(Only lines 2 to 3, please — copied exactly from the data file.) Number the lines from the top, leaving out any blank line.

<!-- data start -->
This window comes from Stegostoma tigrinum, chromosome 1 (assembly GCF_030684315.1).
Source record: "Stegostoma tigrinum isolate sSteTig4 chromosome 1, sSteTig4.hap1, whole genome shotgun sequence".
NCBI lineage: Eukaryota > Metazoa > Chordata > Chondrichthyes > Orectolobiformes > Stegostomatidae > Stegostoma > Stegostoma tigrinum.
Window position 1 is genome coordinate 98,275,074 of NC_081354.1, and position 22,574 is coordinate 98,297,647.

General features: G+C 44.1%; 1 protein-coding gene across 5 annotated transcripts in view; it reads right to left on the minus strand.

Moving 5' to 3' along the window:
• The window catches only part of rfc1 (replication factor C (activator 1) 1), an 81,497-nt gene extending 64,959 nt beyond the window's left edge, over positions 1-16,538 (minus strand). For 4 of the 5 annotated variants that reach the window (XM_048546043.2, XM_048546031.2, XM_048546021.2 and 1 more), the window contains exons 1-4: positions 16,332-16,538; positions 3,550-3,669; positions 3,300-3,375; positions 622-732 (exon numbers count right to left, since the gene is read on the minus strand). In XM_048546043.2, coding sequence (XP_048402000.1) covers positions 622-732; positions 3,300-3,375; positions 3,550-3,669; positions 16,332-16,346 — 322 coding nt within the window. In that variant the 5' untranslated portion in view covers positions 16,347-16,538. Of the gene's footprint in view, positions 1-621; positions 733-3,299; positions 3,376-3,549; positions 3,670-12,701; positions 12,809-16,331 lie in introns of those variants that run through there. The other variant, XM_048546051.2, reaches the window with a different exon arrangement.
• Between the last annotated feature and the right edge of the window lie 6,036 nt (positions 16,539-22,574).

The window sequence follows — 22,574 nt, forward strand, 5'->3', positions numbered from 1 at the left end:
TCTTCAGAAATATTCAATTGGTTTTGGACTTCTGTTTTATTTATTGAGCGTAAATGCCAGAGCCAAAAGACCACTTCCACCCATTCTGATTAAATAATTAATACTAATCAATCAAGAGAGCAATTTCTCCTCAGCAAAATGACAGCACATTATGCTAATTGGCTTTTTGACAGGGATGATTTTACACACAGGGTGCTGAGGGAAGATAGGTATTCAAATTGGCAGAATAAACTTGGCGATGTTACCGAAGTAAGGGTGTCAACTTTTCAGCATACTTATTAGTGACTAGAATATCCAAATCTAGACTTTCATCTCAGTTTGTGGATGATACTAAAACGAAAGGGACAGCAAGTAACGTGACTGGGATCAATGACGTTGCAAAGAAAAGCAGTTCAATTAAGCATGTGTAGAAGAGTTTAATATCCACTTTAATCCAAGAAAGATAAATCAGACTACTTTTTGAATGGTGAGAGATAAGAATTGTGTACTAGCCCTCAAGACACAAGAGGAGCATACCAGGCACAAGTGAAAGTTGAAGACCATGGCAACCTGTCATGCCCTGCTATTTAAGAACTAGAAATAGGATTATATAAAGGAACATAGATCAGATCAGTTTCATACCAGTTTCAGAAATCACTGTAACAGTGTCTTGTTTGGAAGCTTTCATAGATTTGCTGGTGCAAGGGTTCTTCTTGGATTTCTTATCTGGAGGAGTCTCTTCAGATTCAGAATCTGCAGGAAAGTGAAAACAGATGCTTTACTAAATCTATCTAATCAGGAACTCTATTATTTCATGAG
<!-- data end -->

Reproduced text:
Source record: "Stegostoma tigrinum isolate sSteTig4 chromosome 1, sSteTig4.hap1, whole genome shotgun sequence".
NCBI lineage: Eukaryota > Metazoa > Chordata > Chondrichthyes > Orectolobiformes > Stegostomatidae > Stegostoma > Stegostoma tigrinum.